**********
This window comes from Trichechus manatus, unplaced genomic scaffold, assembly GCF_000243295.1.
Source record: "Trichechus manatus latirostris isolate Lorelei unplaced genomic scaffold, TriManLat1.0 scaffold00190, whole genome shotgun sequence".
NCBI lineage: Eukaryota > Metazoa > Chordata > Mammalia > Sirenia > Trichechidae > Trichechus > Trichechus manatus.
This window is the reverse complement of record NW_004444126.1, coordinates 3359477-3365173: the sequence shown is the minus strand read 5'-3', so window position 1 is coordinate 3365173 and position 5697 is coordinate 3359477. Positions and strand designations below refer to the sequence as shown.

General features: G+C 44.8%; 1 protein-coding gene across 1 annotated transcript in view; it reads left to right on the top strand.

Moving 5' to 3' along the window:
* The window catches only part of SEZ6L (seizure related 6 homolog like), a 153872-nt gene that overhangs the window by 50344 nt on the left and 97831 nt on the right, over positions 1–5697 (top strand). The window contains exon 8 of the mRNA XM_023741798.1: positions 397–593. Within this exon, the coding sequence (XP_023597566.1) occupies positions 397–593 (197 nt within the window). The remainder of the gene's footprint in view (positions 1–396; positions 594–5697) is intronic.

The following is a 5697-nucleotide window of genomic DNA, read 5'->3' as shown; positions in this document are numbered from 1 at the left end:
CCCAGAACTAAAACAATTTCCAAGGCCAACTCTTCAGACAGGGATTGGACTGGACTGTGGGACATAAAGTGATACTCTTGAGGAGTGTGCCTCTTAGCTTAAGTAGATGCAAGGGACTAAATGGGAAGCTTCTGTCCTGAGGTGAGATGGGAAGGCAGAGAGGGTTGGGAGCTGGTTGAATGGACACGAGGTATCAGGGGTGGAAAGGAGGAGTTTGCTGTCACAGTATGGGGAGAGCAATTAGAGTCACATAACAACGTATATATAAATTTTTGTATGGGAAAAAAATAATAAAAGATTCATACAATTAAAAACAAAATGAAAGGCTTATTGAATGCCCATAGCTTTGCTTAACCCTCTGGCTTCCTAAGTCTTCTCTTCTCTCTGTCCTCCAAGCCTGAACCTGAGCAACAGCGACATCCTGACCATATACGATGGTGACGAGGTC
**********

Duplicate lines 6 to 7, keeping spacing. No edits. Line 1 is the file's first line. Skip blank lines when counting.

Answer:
Moving 5' to 3' along the window:
* The window catches only part of SEZ6L (seizure related 6 homolog like), a 153872-nt gene that overhangs the window by 50344 nt on the left and 97831 nt on the right, over positions 1–5697 (top strand). The window contains exon 8 of the mRNA XM_023741798.1: positions 397–593. Within this exon, the coding sequence (XP_023597566.1) occupies positions 397–593 (197 nt within the window). The remainder of the gene's footprint in view (positions 1–396; positions 594–5697) is intronic.